Friday, November 21, 2008

Notable NEWS: C, DK, NYT/Further Discussion of Volatility and Asset Allocation

Delek experienced an explosion and fire at it refinery in Tyler, Texas, injuring at least 6 people.  I intend to hold onto my 100 shares for at least 11 months before selling for a loss.  I may now sell for a gain at any time.

To further highlight the difficulties in the newspaper business, the New York Times slashed its dividend from $.23 to $.06. 

I thought that the story in the WSJ that Citigroup was considering auctioning itself in parts to be an act of desperation.  MarketWatch Really, who would consider doing that in this kind of market with prices depressed for just about everything other than U.S. treasuries unless the end was near?.

To further my discussion about the VIX, several people have noted that a prolonged period of a low and stable VIX will often breed complacency, which in itself will cause increased speculation and risk taking that may ultimately germinate the seeds necessary for the blooming of the next bear market.  See, generally, Seeking Alpha The more dangerous phase of complacency and speculation will likely be indicated by a long VIX pattern in the 10 to 15 range, which is what I call the second phase of a stable bull  market pattern.  Emerging markets might take off big time during this phase.  I have circulated to some a fifty page book that describes some of these theories and models in boring and excruciating detail.  Some have said it makes for good bedtime reading. I am not going into that kind of detail in this blog.  But I did want to include an excerpt from my prior discussion of the DJIA volatility index, VXD .^VXD: Summary for CBOE DJIA VOLATILITY INDEX 

"One of the main differences noted between the VXD and the VIX is that the VXD shows a longer and more stable bull 2 pattern in the 10 to 15 range, which suggests that the components of the DJIA were considered to be safer than the S & P 500 stocks by the market participants, as shown by the lower volatility numbers.  The VXD shows a very stable bull pattern from the commencement of the chart until July 27, 2007 when the VXD suddenly closed above 20 at 22.42 from 16 a couple of days earlier.  This kind of variation should provide an investor with a serious wake up call. The VXD is the most stable of all of the  volatility charts. A variation from 16 to 22.42 would at a minimum require constant monitoring for the next several days even if there was no confirmation from any other indicator like the VIX. Between late-July to mid-August 2007, the VXD stayed above 20 and started to rise to a range bound mid-20 range by mid-August. For 2 ½ years the VXD did not have a close above 20 and now it was closing in the mid- 20s everyday. This was the most profound warning of any volatility index because it had already shown itself to be the most stable. A warning of this kind from RVX would mean little since it could range up to this level even in a bull market. The VIX would be unstable in this range but it would not be flashing a warning with red bells and whistles at 23 or 24. This pattern for the VXD is considered serious enough to constitute a clear warning to change one’s asset allocation. So, even without the VIX reading which was confirming trouble ahead, this spike in VXD from almost 10 to 25 in a few days would also start the clock counting on a forced reduction in stocks as soon as the VXD returned to a lower reading in the 16 to 18 range which it soon did as shown in a bar chart from late September to early October 2007, when the Dow ultimately surpassed 14,000 (bar chart from book not included here)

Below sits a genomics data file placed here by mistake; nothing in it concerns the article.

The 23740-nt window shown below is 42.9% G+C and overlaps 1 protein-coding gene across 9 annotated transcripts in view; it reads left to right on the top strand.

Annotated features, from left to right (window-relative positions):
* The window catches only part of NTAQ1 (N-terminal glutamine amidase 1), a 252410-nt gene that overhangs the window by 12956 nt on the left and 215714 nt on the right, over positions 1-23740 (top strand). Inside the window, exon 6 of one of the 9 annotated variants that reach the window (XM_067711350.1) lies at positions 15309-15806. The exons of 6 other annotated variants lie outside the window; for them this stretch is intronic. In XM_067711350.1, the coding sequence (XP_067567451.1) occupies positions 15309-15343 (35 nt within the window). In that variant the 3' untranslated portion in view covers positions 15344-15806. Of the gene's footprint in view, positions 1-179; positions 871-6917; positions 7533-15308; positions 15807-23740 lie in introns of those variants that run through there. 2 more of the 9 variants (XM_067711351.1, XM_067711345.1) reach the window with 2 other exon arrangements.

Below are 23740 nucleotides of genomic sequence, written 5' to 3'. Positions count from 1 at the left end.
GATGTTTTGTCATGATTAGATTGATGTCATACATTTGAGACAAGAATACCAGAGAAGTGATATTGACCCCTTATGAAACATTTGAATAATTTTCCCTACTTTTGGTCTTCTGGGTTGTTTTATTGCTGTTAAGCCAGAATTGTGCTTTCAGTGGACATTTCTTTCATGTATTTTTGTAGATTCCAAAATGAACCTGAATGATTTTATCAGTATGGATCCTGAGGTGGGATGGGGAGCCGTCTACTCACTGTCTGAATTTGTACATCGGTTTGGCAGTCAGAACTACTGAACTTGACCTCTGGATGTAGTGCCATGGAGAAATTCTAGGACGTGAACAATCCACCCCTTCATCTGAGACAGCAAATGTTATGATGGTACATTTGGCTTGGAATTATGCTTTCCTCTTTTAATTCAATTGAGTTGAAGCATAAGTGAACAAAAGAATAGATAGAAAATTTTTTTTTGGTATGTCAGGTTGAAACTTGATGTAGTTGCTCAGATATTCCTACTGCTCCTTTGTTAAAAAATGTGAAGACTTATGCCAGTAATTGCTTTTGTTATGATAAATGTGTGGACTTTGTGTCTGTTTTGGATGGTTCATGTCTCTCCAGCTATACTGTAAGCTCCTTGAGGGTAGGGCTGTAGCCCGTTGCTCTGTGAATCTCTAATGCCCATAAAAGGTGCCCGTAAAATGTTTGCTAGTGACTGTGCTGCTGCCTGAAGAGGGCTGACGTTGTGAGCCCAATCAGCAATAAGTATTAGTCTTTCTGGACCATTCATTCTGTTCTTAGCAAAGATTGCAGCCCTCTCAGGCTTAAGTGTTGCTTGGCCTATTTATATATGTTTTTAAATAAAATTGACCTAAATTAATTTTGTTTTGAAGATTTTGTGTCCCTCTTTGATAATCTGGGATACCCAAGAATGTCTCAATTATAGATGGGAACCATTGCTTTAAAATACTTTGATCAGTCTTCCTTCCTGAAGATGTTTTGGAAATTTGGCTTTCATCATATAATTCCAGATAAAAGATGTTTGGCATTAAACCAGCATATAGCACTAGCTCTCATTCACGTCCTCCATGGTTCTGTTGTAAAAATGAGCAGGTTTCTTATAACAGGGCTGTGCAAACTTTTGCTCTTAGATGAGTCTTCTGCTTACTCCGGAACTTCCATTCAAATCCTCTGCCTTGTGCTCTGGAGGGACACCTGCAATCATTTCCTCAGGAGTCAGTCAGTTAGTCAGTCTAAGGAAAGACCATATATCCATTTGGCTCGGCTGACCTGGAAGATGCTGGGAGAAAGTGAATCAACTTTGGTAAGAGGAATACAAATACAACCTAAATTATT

Please focus first on the huge variation in VXD chart between the high and low on September 18, 2007. This is just a mind bender for the VXD. The high was 26.62 and the low was 13.17 and the close was 18.53. If you did not hear the message before, then this one was hard to overlook. This would give you plenty of time to reduce the stock exposure at higher levels in the late September or early October 2007. The next unmistakable warning would come in just a few days as the VXD quickly fell out of the 15 to 20 range and back into its unstable range as shown in the bar chart  for November. By November, every volatility indicator is signaling big trouble."   

The volatility indexes for the Russell 2000 and the Nasdaq require a separate analysis. 

While my volatility models did provide warnings about the bear market starting in October 2007, as well as the prior bear market, and it required a forced stock reduction in early October 2007 when the VIX fell from over 30 in August to less than 18, it did not and could not predict the severity of the bear market that was to come. While the VIX has given warnings during what I call the Transition Phase from bull to bear, to enable a change in asset allocation at the highest plateau of prices, there is no guarantee that it will do so again. There was nothing in the model, for example, that forecasted a spike in the VIX starting in early October 2008 way above its prior highs during the last bear market. I have been trying to put a label on what that means and my working theory, and this is all theory, is set forth in my last post.